So how does he do it? Does it help that Stoner also plays the bass? “It's all about listening to the lead singer at all times and watching his face. You watch when the mouth starts to change shape to make the next syllable so you can anticipate what's coming. It's really about being alert and sensitive,” he says and goes on to stress that just because someone is a good singer, it doesn’t mean he/she will also be able to sing harmonies. “I am lucky I can sing both. In the movie, you can see me on the same mic singing with Bob sometimes.” Many would agree that singing while playing the bass is difficult, but is made to look easy by the pros. Consider Paul McCartney, Jack Bruce to name a few. Now, add Rob Stoner to that little list. His felicity with the instrument is nothing short of phenomenal. Listen to One More Cup of Coffee, the live version, to get the drift, and be amazed. “It just comes naturally to me. I can play the bass in my sleep. It’s so easy to me,” he says, not boasting, but telling it like it is. “I’m also a piano player and a guitar player. (But) the bass to me is like a toy. I just do it autonomously, and that gives me the freedom to think about the singing.”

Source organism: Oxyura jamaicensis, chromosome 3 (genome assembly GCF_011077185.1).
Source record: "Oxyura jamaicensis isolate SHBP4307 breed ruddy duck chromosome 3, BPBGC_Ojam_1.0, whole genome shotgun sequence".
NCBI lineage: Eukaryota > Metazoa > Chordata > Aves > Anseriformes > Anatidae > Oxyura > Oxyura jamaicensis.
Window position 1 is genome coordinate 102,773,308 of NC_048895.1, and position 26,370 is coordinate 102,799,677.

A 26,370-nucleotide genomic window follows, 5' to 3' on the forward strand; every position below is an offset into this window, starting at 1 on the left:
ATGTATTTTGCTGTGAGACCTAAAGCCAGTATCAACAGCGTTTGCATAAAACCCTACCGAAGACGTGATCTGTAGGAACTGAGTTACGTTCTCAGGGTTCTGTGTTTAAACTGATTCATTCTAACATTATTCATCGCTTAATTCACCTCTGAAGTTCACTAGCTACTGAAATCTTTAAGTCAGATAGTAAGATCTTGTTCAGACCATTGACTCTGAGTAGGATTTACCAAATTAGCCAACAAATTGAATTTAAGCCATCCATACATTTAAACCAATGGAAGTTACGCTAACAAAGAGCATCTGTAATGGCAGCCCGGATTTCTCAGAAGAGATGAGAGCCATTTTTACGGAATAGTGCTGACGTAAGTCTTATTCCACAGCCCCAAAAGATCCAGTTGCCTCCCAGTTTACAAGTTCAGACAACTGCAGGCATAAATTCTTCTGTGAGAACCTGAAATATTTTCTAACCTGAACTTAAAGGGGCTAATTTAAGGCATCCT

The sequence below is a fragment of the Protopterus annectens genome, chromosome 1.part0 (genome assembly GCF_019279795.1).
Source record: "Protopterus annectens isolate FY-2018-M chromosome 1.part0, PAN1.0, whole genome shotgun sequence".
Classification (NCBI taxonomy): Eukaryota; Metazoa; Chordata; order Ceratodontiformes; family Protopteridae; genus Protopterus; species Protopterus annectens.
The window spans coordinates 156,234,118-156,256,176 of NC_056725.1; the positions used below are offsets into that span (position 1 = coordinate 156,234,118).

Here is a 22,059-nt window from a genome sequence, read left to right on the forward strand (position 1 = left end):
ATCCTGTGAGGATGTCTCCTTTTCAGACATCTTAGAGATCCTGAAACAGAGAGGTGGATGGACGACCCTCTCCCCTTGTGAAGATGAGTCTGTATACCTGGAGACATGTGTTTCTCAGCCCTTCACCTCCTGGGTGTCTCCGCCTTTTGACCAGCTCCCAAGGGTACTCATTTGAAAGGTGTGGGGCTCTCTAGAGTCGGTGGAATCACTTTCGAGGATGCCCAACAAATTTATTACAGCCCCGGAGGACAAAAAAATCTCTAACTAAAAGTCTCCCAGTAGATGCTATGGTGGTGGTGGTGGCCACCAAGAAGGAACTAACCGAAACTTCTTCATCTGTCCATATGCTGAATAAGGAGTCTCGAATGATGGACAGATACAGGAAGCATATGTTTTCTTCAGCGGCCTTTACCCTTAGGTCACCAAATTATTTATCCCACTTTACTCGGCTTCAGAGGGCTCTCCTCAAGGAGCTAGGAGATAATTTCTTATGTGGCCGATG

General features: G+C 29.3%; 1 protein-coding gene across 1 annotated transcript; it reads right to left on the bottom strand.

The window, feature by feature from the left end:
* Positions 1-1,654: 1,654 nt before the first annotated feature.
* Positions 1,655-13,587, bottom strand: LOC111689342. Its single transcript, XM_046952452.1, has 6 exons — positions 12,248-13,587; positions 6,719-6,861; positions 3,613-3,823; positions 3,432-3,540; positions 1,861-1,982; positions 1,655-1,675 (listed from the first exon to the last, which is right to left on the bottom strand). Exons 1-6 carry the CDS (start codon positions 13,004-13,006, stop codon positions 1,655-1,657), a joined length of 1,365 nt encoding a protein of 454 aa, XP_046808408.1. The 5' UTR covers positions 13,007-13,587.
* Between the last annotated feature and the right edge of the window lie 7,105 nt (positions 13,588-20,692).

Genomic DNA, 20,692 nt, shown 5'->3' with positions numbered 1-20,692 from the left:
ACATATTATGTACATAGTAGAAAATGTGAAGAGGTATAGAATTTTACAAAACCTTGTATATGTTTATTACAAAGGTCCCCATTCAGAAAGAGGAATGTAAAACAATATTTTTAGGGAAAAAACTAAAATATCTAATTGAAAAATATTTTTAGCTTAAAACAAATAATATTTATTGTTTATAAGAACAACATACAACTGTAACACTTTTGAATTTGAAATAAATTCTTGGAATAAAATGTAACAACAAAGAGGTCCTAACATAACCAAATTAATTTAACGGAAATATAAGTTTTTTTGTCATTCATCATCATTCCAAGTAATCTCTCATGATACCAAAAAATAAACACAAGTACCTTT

The Rolling Thunder shows were musical milestones, the array of guest stars (Roger McGuinn, Ronnie Hawkins, Ringo Starr and many more) adding zing to the stellar performances. And Stoner reveals how meticulously these were mapped, courtesy Jacques Levy, Dylan’s co-writer on the Desire album songs, and an accomplished Broadway producer. “We did it with just a few days of rehearsal. It's because Jacques Levy was so smart about theatre. He and I would stay up all night, thinking about how to plan this, like, this guy is got to be off the stage, and this guy is gonna come on. We had planned out every song. Like a stage play. This was like 30 rock concerts in a two or three-hour period.” The shows were a sonic and visual treat, what with Dylan’s face-painting which the others quickly picked up on. Stoner remembers it all, at times right down to the songs. His narration is dramatic and detailed, mirroring the energy of the shows.